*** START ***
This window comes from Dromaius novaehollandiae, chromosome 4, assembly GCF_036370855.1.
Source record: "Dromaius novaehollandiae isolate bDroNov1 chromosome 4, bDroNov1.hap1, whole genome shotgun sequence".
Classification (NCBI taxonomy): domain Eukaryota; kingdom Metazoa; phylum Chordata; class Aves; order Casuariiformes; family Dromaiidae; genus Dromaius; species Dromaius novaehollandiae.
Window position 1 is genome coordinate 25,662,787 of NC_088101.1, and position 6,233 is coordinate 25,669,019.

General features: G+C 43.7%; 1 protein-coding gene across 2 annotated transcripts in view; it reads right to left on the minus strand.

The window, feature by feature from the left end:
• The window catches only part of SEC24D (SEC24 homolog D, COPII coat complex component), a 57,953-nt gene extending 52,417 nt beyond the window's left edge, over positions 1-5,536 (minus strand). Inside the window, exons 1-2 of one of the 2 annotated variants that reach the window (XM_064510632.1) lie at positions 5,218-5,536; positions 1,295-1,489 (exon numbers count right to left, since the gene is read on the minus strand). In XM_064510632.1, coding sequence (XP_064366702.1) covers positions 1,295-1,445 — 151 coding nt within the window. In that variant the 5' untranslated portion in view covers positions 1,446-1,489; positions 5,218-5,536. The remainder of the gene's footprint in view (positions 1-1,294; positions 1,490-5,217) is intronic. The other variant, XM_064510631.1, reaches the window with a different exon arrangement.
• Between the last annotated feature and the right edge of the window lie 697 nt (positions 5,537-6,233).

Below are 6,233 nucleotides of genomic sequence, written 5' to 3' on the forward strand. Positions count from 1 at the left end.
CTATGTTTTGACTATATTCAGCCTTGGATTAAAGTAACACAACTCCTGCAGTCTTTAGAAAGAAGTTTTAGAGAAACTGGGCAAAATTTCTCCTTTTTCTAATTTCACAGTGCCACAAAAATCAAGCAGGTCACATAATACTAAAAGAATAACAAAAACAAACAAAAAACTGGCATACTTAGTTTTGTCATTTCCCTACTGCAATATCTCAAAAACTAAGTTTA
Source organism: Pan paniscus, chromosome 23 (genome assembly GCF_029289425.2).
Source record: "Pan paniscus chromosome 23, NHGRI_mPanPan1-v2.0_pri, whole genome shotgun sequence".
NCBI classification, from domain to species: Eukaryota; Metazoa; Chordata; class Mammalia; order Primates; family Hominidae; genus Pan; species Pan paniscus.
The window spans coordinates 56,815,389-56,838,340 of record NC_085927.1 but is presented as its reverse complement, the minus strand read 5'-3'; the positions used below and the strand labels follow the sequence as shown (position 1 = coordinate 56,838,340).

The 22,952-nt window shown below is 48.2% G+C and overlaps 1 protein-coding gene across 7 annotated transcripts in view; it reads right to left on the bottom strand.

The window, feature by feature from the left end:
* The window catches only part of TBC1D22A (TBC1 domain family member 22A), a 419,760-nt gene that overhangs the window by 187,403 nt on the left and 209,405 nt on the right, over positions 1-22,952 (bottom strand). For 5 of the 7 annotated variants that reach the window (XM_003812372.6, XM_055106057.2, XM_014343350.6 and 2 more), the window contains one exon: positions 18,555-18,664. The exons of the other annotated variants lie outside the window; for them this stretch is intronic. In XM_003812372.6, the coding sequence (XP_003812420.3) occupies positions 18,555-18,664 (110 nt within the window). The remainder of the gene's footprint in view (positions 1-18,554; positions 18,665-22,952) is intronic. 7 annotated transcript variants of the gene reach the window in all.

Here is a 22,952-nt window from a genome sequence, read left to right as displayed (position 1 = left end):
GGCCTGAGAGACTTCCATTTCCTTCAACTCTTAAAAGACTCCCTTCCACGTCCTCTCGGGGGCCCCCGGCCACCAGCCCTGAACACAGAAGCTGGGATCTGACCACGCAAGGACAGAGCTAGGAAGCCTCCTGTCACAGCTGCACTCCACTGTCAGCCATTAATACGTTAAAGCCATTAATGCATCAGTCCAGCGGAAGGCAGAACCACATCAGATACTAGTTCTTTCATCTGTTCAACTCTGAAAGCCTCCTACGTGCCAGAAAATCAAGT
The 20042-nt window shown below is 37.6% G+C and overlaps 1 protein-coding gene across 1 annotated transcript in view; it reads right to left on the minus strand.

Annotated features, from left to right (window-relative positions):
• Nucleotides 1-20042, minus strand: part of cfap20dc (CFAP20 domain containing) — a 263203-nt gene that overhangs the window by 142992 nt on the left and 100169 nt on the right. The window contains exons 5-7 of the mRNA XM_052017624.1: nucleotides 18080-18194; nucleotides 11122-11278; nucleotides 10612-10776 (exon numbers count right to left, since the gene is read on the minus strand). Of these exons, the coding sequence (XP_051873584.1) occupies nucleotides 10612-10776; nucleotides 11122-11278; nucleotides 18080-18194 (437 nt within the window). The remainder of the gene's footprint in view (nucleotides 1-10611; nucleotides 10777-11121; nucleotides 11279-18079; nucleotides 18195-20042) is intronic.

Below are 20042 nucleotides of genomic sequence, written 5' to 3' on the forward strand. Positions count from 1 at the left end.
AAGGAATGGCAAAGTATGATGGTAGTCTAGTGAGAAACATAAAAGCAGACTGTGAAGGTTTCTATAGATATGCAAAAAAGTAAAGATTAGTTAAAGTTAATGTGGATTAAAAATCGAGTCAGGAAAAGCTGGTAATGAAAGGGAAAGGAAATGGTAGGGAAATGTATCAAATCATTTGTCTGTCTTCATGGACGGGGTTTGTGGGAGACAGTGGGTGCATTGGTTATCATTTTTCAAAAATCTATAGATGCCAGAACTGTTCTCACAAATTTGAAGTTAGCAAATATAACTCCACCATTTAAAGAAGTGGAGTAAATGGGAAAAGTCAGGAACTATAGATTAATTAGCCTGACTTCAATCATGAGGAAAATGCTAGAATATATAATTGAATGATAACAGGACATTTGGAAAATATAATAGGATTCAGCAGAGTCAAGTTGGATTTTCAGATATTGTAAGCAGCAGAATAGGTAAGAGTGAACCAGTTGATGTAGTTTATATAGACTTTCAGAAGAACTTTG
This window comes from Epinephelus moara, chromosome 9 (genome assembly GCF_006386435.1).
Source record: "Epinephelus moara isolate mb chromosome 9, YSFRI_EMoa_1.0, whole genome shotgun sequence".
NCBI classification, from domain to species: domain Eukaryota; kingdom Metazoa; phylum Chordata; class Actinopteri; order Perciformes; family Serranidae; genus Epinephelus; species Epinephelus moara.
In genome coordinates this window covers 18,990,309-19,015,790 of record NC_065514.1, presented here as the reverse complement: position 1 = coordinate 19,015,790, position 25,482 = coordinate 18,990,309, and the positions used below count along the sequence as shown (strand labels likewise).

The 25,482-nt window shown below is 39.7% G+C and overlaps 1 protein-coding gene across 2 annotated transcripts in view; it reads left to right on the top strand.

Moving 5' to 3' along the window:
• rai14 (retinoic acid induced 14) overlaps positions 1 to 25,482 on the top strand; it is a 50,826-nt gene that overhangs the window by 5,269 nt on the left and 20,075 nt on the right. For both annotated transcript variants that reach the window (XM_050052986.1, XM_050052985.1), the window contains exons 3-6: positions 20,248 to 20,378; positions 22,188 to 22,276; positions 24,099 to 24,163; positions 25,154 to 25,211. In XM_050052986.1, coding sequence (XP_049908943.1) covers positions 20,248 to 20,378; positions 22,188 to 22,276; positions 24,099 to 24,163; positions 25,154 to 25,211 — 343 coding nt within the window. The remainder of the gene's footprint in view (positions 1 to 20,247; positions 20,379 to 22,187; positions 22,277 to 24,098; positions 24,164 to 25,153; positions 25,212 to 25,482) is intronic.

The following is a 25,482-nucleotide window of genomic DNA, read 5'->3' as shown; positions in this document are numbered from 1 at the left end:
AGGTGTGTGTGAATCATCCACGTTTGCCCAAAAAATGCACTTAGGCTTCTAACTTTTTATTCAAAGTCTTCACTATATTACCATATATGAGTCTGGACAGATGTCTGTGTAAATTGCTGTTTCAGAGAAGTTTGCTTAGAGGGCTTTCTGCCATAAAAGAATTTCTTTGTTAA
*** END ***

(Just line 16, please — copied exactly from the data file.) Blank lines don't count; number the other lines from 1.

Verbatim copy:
The window, feature by feature from the left end: